Alan Curtis has had so many roles at Swansea City, he struggles to recall them all.
Curtis has served the Swans as a community officer, youth coach, first team coach (twice), assistant manager, caretaker manager (twice), match day host and head of youth development.
Oh.... and he has been a player - appearing in more than 400 games in three separate spells - and is now the interim manager.
"I've been sold twice, sacked twice and given a free transfer as well," he joked.
The 61-year-old known affectionately as 'Mr Swansea City' faces arguably the toughest challenge in his 44-year association with the Swans - to keep his beloved club in the Premier League.
His first game at the old Vetch was back in 1972. Famed for his ability to swerve his body and produce a goal from nothing, Curtis was a fearsome striker, capped 35 times by his country while playing for Leeds United and Southampton.
Such is the admiration Swansea fans have for Curtis, even a spell at arch rivals Cardiff City has not affected his legendary status at The Liberty.
Football in the blood
Having spent a lifetime in the game, it is easy to make the case that for Curtis football was always in the blood.
His uncle was Roy Paul, who captained Manchester City to FA Cup success in 1956 against Birmingham City in a contest synonymous with City goalkeeper Bert Trautmann, who played on despite suffering a broken neck. Paul, too, was a Wales international, earning 33 caps.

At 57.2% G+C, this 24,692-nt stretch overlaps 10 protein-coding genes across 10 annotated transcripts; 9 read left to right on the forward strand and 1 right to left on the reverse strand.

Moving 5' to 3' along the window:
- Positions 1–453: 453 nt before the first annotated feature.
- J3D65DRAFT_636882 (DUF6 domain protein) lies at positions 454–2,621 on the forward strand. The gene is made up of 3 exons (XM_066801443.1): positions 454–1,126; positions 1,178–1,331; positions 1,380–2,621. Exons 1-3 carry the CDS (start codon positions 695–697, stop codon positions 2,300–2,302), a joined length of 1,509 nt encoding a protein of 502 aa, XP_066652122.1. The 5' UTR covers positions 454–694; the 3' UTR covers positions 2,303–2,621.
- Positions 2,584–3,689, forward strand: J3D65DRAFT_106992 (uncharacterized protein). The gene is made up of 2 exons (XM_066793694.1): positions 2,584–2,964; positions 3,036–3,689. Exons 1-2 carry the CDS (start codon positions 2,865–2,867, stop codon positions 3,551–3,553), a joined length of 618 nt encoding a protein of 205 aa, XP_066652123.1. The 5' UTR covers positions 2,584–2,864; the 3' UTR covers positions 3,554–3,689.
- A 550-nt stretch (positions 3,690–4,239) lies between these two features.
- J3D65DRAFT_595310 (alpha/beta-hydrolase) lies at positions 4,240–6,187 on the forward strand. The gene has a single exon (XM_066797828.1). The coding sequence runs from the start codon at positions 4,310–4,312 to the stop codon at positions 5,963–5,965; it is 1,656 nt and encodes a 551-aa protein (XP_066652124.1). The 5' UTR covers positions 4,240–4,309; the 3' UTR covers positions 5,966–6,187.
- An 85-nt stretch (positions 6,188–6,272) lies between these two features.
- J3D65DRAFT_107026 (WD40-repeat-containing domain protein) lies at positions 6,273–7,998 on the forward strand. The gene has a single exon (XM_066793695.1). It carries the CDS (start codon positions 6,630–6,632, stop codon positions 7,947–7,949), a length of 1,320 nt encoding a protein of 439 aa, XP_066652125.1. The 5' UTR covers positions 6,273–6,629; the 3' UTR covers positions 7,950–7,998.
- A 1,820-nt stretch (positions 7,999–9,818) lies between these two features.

Born and raised in the Rhondda Valley, Curtis admits his entire adult life has been connected to the club he loves.
"Football has always been the passion, but Swansea has been my life since 17 or 18," he said.
Other than a 12-month hiatus at Leeds, Curtis was an integral member of the great Swans team shaped by John Toshack in the late 1970s and early 80s - the side the future Wales and Real Madrid boss took from the fourth division to the top six of the top tier inside five years.
Swansea's rise and fall - and rise
On the two occasion Swansea have risen from English football's fourth tier to the top, Curtis has played a pivotal role.
Curtis was part of the coaching staff when Swansea were a game away from dropping out of the Football League in 2003.
He was not being paid at one stage as the club entered administration - but never complained.
Curtis remained in the backroom staff as they powered their way through the divisions again to the Premier League in 2011, before winning the 2013 League Cup and qualifying for the Europa League.
Even the staff profile on Swansea's official website describes Curtis as a "legend" but he believes that has more to do with hyperbole than his 40-year association with the club.
"I think people become legends these days. All you need to do is be at a club for a season and you automatically become one," he told BBC Wales Sport.
"People like Robbie James, Jeremy Charles, Ivor Allchurch and Herbie Williams - those are the people you consider to be the real [Swansea] legends."
He is Curt by name, courteous by nature. The man everyone in football adores.
The Swans are currently two points above the relegation zone - and should Curtis keep them in the Premier League, the club's admiration of the man will know no bounds.